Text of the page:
Former Governor James Ibori of Delta State is reportedly angry with the Delta State government over the government’s decision to claim the $15 million bribe money Mr. Ibori had unsuccessfully offered to Nuhu Ribadu, former chairman of the Economic and Financial Crimes Commission.
Mr. Ibori, who is currently serving a 13-year prison term in London after his conviction for money laundering, is said to be worried about the possible legal implications of the state government’s decision to claim the cash. The former governor had offered the cash to Mr. Ribadu in an attempt to compromise the EFCC’s investigation into his massive looting of Delta State funds. After rejecting the bait, Mr. Ribadu deposited the bribe cash at the Central Bank of Nigeria.
A source close to Mr. Ibori told SaharaReporters that the former governor was livid with his successor, Emmanuel Uduaghan, for stepping forward to claim the money after renouncing it earlier. Ibori and Mr. Uduaghan, a medical doctor, are maternal cousins.
Mr. Ibori’s associate told SaharaReporters that the imprisoned governor was worried that, by stepping forward, the Delta State government has tacitly admitted that he committed a crime of bribery. “Chief Ibori is afraid that this could be used against him by Nigeria’s police officials, or even by the London Metropolitan police,” said the source.
The former governor recently began a media campaign to blackmail the Metropolitan police over allegations that one of the police officers accepted payment from an independent investigative company to reveal information about his case.
The latest move by the Delta State government may have put a wrinkle on Mr. Ibori’s plan. The embattled former governor reportedly believes that the state government’s bid to take the $15 million “will portray him as a practiced criminal who habitually tries to bribe law enforcement agents in order to compromise them,” said our source.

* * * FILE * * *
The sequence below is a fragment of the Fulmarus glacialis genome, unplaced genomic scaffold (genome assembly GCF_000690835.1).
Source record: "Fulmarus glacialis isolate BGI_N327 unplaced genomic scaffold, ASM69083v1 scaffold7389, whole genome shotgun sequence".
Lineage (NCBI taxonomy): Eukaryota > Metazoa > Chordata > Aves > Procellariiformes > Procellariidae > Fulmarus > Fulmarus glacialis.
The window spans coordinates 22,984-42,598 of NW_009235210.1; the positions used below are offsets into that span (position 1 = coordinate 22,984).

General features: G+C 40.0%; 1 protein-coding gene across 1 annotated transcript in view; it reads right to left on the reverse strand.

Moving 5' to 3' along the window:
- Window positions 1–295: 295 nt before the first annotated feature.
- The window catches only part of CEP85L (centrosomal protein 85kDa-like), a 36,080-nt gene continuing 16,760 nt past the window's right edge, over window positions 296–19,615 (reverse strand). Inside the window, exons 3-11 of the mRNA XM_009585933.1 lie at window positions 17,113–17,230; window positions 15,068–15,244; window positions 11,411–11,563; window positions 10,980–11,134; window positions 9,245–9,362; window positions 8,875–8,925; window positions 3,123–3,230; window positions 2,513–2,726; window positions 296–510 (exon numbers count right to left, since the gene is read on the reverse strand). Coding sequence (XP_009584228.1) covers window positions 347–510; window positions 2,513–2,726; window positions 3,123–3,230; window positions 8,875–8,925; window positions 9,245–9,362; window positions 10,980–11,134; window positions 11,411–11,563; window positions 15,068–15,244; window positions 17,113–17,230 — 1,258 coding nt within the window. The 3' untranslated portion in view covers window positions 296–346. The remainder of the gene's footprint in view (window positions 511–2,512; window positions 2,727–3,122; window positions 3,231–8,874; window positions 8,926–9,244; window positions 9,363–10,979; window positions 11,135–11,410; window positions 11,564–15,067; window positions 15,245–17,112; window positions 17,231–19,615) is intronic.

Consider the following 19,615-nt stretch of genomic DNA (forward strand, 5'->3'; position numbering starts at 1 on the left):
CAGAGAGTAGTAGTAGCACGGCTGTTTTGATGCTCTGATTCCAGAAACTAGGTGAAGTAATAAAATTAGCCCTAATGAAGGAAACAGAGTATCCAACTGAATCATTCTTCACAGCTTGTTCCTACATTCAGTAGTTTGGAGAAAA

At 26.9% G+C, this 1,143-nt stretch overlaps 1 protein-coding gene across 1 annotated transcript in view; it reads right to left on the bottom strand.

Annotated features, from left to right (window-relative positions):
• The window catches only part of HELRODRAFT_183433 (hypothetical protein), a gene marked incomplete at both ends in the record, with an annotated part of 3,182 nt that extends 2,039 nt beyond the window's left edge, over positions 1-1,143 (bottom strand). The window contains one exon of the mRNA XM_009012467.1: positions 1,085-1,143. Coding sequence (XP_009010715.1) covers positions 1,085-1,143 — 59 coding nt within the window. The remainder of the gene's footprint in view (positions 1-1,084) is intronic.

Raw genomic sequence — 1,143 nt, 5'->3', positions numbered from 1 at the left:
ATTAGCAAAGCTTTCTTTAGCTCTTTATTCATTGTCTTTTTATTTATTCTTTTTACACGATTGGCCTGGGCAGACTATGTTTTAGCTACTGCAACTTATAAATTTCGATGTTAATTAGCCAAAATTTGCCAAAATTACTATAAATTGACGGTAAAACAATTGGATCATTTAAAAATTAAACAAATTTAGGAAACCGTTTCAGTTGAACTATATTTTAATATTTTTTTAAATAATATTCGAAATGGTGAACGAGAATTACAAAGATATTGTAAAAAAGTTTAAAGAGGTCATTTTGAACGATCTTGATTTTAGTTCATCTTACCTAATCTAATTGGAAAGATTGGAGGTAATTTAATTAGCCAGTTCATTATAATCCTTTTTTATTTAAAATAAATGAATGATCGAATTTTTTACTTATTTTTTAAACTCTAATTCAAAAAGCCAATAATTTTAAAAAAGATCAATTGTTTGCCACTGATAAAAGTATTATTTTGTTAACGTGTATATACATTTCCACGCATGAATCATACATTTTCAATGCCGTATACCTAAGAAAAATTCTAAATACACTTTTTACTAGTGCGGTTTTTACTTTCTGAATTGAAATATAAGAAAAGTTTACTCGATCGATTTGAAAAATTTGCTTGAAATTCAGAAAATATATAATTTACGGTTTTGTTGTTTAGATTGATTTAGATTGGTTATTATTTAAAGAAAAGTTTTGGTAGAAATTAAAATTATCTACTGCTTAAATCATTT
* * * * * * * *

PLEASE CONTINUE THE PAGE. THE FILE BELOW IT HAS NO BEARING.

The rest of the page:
Stung by Governor Uduaghan’s move, Mr. Ibori and his associates have begun a campaign to reshape the narrative. Using their reliable stable of Nigerian bloggers on their payroll, they are claiming that the money Mr. Ibori tried to hand to Mr. Ribadu was for a “different purpose” of a political nature.
Yesterday, one of the EFCC’s top prosecutors, Rotimi Jacobs, described the claim by Delta State government as interesting, even though he noted that he had not read the state’s pleadings before the court.
Mr. Ibori enjoys extensive connections with the Nigerian judiciary, from the high court level all the way to the Supreme Court. He used lavish gifts to judges to line up corrupt justices to do his bidding. Exploiting such relationships, he got exonerated from charges of corrupt practices as well as claims that he had no prior criminal convictions in the UK and Nigeria. A source within the Delta State government told SaharaReporters that the current misunderstanding between Mr. Ibori and his cousin, Governor Uduaghan, “is pregnant with drama.” Although the state is known to spend up to N100 million a month to take care of Mr. Ibori’s various concerns, including the upkeep of his children and other relatives, Mr. Uduaghan is reported to have decided to look out for himself during his second and final tenure.
Recently, youths in Ibori’s hometown of Oghara besieged Mr. Uduaghan and threw stones at his convoy. The youths accused the governor of betraying Mr. Ibori.
An aide to Governor Uduaghan denied there was a rift between the cousins. He told SaharaReporters that the governor’s problem with the Oghara community arose from the misconception that Mr. Uduaghan supports one traditional stool candidate over another.